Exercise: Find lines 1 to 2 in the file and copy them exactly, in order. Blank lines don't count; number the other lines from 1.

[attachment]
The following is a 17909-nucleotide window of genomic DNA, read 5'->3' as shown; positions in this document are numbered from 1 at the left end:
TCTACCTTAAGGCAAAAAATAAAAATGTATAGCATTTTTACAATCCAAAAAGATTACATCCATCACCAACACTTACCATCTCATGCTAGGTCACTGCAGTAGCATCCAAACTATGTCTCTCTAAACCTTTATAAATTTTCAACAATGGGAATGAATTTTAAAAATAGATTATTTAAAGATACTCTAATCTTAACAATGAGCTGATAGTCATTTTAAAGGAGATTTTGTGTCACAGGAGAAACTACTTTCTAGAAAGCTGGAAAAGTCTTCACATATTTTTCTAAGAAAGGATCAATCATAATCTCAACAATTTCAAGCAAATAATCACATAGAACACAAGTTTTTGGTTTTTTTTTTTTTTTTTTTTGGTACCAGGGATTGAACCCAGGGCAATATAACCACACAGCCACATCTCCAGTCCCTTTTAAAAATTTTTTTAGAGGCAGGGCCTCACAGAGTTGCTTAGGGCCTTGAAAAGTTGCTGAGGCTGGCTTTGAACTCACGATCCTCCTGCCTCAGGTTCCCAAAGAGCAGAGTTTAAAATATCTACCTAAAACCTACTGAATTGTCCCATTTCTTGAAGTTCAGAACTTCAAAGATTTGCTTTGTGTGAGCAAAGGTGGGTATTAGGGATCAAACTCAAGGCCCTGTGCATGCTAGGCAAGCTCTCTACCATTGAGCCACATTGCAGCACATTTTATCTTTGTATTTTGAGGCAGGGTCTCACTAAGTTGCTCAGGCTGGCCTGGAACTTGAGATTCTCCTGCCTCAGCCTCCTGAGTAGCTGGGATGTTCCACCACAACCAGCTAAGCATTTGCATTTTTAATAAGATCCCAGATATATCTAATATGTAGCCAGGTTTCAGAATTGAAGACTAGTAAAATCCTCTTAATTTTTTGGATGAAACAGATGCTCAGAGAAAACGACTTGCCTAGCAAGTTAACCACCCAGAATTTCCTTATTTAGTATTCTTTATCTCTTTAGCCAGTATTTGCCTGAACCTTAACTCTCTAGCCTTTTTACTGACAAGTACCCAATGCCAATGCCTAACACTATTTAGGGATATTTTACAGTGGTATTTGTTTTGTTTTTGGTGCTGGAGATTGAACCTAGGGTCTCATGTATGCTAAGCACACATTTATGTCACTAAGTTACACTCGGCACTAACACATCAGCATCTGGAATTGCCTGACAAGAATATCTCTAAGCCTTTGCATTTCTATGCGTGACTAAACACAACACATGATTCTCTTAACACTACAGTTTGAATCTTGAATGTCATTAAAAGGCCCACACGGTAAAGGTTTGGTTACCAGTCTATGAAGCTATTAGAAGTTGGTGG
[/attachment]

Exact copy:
The following is a 17909-nucleotide window of genomic DNA, read 5'->3' as shown; positions in this document are numbered from 1 at the left end:
TCTACCTTAAGGCAAAAAATAAAAATGTATAGCATTTTTACAATCCAAAAAGATTACATCCATCACCAACACTTACCATCTCATGCTAGGTCACTGCAGTAGCATCCAAACTATGTCTCTCTAAACCTTTATAAATTTTCAACAATGGGAATGAATTTTAAAAATAGATTATTTAAAGATACTCTAATCTTAACAATGAGCTGATAGTCATTTTAAAGGAGATTTTGTGTCACAGGAGAAACTACTTTCTAGAAAGCTGGAAAAGTCTTCACATATTTTTCTAAGAAAGGATCAATCATAATCTCAACAATTTCAAGCAAATAATCACATAGAACACAAGTTTTTGGTTTTTTTTTTTTTTTTTTTTGGTACCAGGGATTGAACCCAGGGCAATATAACCACACAGCCACATCTCCAGTCCCTTTTAAAAATTTTTTTAGAGGCAGGGCCTCACAGAGTTGCTTAGGGCCTTGAAAAGTTGCTGAGGCTGGCTTTGAACTCACGATCCTCCTGCCTCAGGTTCCCAAAGAGCAGAGTTTAAAATATCTACCTAAAACCTACTGAATTGTCCCATTTCTTGAAGTTCAGAACTTCAAAGATTTGCTTTGTGTGAGCAAAGGTGGGTATTAGGGATCAAACTCAAGGCCCTGTGCATGCTAGGCAAGCTCTCTACCATTGAGCCACATTGCAGCACATTTTATCTTTGTATTTTGAGGCAGGGTCTCACTAAGTTGCTCAGGCTGGCCTGGAACTTGAGATTCTCCTGCCTCAGCCTCCTGAGTAGCTGGGATGTTCCACCACAACCAGCTAAGCATTTGCATTTTTAATAAGATCCCAGATATATCTAATATGTAGCCAGGTTTCAGAATTGAAGACTAGTAAAATCCTCTTAATTTTTTGGATGAAACAGATGCTCAGAGAAAACGACTTGCCTAGCAAGTTAACCACCCAGAATTTCCTTATTTAGTATTCTTTATCTCTTTAGCCAGTATTTGCCTGAACCTTAACTCTCTAGCCTTTTTACTGACAAGTACCCAATGCCAATGCCTAACACTATTTAGGGATATTTTACAGTGGTATTTGTTTTGTTTTTGGTGCTGGAGATTGAACCTAGGGTCTCATGTATGCTAAGCACACATTTATGTCACTAAGTTACACTCGGCACTAACACATCAGCATCTGGAATTGCCTGACAAGAATATCTCTAAGCCTTTGCATTTCTATGCGTGACTAAACACAACACATGATTCTCTTAACACTACAGTTTGAATCTTGAATGTCATTAAAAGGCCCACACGGTAAAGGTTTGGTTACCAGTCTATGAAGCTATTAGAAGTTGGTGG